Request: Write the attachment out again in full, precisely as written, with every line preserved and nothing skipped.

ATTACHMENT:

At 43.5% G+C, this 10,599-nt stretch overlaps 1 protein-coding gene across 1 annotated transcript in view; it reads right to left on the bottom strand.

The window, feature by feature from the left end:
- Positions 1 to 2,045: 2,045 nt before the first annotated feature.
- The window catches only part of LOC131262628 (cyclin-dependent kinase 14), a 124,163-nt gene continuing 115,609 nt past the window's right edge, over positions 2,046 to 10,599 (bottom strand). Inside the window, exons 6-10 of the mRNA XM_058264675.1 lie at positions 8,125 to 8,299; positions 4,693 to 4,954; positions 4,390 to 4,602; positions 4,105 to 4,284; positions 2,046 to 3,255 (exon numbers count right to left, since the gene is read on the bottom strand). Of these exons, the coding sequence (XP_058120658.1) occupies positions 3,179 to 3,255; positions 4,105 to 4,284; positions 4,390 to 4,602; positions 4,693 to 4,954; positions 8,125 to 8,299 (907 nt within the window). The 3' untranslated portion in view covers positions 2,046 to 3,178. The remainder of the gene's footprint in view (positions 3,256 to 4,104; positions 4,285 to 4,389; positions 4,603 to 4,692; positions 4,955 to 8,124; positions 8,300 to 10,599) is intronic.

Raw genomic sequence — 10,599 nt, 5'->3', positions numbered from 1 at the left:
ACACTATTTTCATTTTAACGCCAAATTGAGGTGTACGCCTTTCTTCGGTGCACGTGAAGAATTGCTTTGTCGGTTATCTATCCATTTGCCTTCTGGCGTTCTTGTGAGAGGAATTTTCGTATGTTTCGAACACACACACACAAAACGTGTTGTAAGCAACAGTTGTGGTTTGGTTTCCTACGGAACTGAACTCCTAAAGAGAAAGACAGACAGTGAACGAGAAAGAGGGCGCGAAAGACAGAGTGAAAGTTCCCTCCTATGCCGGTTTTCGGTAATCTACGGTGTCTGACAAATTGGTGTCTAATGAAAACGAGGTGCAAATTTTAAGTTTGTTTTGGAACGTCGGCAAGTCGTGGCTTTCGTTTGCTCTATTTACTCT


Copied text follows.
At 43.5% G+C, this 10,599-nt stretch overlaps 1 protein-coding gene across 1 annotated transcript in view; it reads right to left on the bottom strand.

The window, feature by feature from the left end:
- Positions 1 to 2,045: 2,045 nt before the first annotated feature.
- The window catches only part of LOC131262628 (cyclin-dependent kinase 14), a 124,163-nt gene continuing 115,609 nt past the window's right edge, over positions 2,046 to 10,599 (bottom strand). Inside the window, exons 6-10 of the mRNA XM_058264675.1 lie at positions 8,125 to 8,299; positions 4,693 to 4,954; positions 4,390 to 4,602; positions 4,105 to 4,284; positions 2,046 to 3,255 (exon numbers count right to left, since the gene is read on the bottom strand). Of these exons, the coding sequence (XP_058120658.1) occupies positions 3,179 to 3,255; positions 4,105 to 4,284; positions 4,390 to 4,602; positions 4,693 to 4,954; positions 8,125 to 8,299 (907 nt within the window). The 3' untranslated portion in view covers positions 2,046 to 3,178. The remainder of the gene's footprint in view (positions 3,256 to 4,104; positions 4,285 to 4,389; positions 4,603 to 4,692; positions 4,955 to 8,124; positions 8,300 to 10,599) is intronic.

Raw genomic sequence — 10,599 nt, 5'->3', positions numbered from 1 at the left:
ACACTATTTTCATTTTAACGCCAAATTGAGGTGTACGCCTTTCTTCGGTGCACGTGAAGAATTGCTTTGTCGGTTATCTATCCATTTGCCTTCTGGCGTTCTTGTGAGAGGAATTTTCGTATGTTTCGAACACACACACACAAAACGTGTTGTAAGCAACAGTTGTGGTTTGGTTTCCTACGGAACTGAACTCCTAAAGAGAAAGACAGACAGTGAACGAGAAAGAGGGCGCGAAAGACAGAGTGAAAGTTCCCTCCTATGCCGGTTTTCGGTAATCTACGGTGTCTGACAAATTGGTGTCTAATGAAAACGAGGTGCAAATTTTAAGTTTGTTTTGGAACGTCGGCAAGTCGTGGCTTTCGTTTGCTCTATTTACTCT